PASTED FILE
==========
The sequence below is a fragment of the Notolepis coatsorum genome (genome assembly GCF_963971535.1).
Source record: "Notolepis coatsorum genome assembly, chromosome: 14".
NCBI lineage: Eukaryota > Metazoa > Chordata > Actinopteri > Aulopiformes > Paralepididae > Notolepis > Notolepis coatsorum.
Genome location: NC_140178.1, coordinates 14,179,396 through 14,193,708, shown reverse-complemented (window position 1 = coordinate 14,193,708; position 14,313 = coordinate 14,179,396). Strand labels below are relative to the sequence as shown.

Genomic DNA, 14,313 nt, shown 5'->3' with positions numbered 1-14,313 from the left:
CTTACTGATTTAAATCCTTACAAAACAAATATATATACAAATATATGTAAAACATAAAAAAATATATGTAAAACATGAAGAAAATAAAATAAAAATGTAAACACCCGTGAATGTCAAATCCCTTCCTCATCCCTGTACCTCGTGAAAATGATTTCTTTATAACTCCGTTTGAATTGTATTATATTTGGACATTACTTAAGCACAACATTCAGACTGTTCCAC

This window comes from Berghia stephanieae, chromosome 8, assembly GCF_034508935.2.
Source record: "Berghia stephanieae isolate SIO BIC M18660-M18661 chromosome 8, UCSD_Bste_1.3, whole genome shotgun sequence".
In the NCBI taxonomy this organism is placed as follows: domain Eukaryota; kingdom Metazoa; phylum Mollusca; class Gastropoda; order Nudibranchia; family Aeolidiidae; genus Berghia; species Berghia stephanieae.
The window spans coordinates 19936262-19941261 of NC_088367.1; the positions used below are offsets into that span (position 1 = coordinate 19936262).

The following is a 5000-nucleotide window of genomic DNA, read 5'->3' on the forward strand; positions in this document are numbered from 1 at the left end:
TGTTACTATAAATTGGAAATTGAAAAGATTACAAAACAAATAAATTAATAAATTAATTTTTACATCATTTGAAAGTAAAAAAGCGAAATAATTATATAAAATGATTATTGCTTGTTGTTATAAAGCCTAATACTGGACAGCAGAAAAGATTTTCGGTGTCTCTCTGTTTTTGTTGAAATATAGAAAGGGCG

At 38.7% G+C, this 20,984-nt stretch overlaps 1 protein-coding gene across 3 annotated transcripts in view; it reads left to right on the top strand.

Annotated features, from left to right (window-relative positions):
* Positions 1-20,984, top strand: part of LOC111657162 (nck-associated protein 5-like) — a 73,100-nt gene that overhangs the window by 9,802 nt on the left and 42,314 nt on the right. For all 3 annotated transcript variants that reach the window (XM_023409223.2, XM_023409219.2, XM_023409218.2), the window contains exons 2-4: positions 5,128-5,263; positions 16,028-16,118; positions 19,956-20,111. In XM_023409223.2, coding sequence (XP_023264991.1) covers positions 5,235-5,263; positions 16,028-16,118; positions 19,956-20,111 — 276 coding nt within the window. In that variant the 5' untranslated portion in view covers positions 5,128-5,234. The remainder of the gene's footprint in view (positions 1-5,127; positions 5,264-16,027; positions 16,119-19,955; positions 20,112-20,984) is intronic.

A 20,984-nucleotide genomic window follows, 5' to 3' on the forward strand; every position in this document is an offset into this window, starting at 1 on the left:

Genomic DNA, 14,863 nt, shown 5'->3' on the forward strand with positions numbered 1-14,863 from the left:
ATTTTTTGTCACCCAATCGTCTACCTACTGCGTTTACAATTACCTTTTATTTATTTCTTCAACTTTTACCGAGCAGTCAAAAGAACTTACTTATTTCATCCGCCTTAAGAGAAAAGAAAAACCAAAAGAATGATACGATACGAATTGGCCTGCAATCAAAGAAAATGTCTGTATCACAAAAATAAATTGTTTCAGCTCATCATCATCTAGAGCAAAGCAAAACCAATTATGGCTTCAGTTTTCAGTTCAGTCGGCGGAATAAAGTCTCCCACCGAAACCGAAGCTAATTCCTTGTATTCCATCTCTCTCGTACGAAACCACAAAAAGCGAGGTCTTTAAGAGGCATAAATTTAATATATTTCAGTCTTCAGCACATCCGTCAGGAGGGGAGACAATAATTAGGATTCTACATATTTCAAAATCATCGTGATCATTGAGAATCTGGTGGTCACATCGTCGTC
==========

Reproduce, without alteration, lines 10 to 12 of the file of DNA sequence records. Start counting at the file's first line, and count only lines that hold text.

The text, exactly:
The window spans coordinates 19936262-19941261 of NC_088367.1; the positions used below are offsets into that span (position 1 = coordinate 19936262).

The following is a 5000-nucleotide window of genomic DNA, read 5'->3' on the forward strand; positions in this document are numbered from 1 at the left end:
TGTTACTATAAATTGGAAATTGAAAAGATTACAAAACAAATAAATTAATAAATTAATTTTTACATCATTTGAAAGTAAAAAAGCGAAATAATTATATAAAATGATTATTGCTTGTTGTTATAAAGCCTAATACTGGACAGCAGAAAAGATTTTCGGTGTCTCTCTGTTTTTGTTGAAATATAGAAAGGGCG